Survey findings demonstrate Aucklanders are willing to pay

22 Jan 2016 11:52 AM | Anonymous

Survey findings demonstrate Aucklanders are willing to pay for better transport services and reduced congestion

Media Statement 
17 April 2015

Colmar Bruntons survey of Auckland views on transport investment demonstrates a strong willingness to pay for better outcomes. The onus now is on the Auckland Council and Government to agree on objectives and deliver an aligned transport investment, land use, pricing and funding strategy that reduces congestion and supports the shift to public transport, says Stephen Selwood CEO of the New Zealand Council for Infrastructure Development.

Almost 60 per cent of Aucklanders say they are prepared to pay more to improve Aucklands transport system, compared to less than a third who are happy to continue business as usual. A similar number, 57 per cent, prefer that new transport funding is levied through a $2 average motorway charge, while just 31 per cent support new investment through increases to rates and fuel taxes. The survey questioned over 5000 respondents through February and March this year and has a margin of error of +/- 1.4%.

These are compelling numbers derived through a rigorous independent survey.

The Auckland Council has successfully brought Aucklanders over the line on the need to invest more in transport and even identified a mechanism to fund that investment.

However, there remains substantial work to do to ensure that additional investment meets the expectations of residents and the Government.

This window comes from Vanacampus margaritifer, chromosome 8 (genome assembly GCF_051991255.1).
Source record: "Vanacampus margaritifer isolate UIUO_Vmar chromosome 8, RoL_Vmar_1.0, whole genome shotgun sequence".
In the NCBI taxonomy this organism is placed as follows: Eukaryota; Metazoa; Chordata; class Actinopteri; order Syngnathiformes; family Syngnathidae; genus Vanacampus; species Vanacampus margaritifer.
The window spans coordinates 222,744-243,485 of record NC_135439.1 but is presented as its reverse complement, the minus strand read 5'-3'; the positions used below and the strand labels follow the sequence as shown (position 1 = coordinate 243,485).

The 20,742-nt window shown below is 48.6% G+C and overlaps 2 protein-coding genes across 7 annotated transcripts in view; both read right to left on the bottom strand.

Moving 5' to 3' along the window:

An earlier Colmar Brunton survey indicated that the top two priorities to achieving the worlds most liveable city was to improve public transport and reduce traffic congestion.

Yet even with the Councils preferred Auckland Plan investment programme in place, several key transport outcomes worsen noticeably in the future. Of particular concern is that congestion is not projected to improve beyond delivery of the Waterview Connection and in fact will deteriorate significantly beyond 2025.

Thats not what residents are thinking when they agree to open their wallets.

The only way of delivering on the strong message conveyed to decision makers through the Colmar Brunton survey is for the Auckland Council and Government to get round the table and agree an optimum demand management, land use and investment strategy.

The Council must be willing to review its Auckland Plan programme, including the release of brown and greenfield land for housing supply and transport priorities, as a means to persuading the Government to pass necessary legislation.

If the Government and Council can reach an accord on transport and urban development supported by a road pricing regime which optimises the transport network, we have a very good chance of delivering the worlds most liveable city, Selwood says.

Opportunities to deliver better outcomes for Aucklanders include:

  • Project reprioritisation the sharp projected increase in congestion post 2025 and improvement post 2035 demonstrates resequencing is necessary,
  • Project optimisation more needs to be achieved from the key investments,
  • Road pricing variable pricing delivers a more efficient network and stronger economy,
  • Development control and prioritisation brownfield development must be concentrated around rail and busway stations and staged to align with transport investment,
  • Value capture property value improvements due to infrastructure and zoning decisions must be retained to fund services,
  • Leveraging technology - the plan must fully exploit opportunities, from remote working and intelligent transport networks to electric and fully automated vehicles .

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